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Member Profile

Sarah Durrin (2017)
Member Type: Student, Senior Member Campus: Chicago
Specialty: Pediatrics Program: Children's National Medical Center
Advice
I remember feeling really overwhelmed with how to make a study plan and what resources to use! Below is an outline of what I did second semester for those of you that are looking for further guidance. Many of my friends did something very similar to this, however other friends did very different things and still did great on Step 1. So disclaimer: this worked for me! May not be for everyone, take advice from anyone with a grain of salt.

Next thing to remember is even if you make a perfect study plan, you’re probably not going to be able to stick to it, and that is ok! These are flexible plans, they change and morph right up until test day. Don’t beat yourself up if you fall off your calendar, the most important thing is that you have an organized approach to make sure you are systematically working through all of the material.

1) Resources: there are a million! I would find 1-2 that you like and stick with them. The most important one is First Aid - if you only studied First Aid you would do well on Step 1. My problem with First Aid is it's just bullet points of info to memorize, and I don't learn like that. So, I used First Aid as an outline of what information/details were important, and then used Kaplan or Pathoma to help explain the concepts to me so that I really understood the material rather than just memorized the page.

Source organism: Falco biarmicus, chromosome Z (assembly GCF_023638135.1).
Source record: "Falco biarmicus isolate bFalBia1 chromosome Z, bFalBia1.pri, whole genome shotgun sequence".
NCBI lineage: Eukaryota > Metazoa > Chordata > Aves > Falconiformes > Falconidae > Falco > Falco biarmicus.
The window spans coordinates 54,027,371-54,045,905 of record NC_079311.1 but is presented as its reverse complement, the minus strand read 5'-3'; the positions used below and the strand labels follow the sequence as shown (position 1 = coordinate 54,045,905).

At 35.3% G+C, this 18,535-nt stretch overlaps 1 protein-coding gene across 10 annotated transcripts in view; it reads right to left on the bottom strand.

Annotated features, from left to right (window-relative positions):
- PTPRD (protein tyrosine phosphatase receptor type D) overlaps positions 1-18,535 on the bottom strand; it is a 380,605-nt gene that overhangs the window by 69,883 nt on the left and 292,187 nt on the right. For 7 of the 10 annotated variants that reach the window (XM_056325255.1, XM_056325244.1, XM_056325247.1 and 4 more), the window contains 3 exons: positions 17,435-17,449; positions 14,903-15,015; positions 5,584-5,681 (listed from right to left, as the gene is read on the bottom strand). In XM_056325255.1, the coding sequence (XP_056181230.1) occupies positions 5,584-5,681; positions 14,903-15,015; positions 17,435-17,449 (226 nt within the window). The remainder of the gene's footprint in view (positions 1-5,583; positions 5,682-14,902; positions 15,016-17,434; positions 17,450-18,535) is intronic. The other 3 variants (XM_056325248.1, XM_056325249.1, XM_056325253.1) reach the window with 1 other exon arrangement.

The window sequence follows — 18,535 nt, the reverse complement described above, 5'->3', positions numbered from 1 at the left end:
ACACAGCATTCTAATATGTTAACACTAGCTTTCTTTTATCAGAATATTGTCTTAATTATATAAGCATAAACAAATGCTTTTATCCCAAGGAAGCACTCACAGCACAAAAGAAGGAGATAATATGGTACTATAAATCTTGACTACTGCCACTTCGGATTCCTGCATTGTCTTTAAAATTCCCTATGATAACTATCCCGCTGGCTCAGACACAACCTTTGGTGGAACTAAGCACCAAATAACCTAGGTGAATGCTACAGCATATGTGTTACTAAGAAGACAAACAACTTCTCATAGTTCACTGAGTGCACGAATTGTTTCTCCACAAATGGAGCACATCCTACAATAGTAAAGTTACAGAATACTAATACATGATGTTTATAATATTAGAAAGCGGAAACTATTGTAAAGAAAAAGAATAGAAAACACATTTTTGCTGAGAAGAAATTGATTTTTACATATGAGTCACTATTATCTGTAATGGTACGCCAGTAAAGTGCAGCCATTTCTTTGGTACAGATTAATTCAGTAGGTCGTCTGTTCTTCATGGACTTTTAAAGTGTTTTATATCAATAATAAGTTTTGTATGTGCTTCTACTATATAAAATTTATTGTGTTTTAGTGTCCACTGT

Here are the resources I used 2nd semester:
First Aid: an outline for what to study and in what depth. If something isn’t in here, don’t spend too much time learning it, because there is already plenty of information in First Aid.
Pathoma: used for studying all pathology
Kaplan videos: watched these for pharm studying, biochem and immune step 1 studying
Goljan pathology: listened to his podcasts in the weeks before a pathology tests. Sometimes I would read chapters of his book if I needed more help on a subject, he goes into more detail and explains the physiology as well.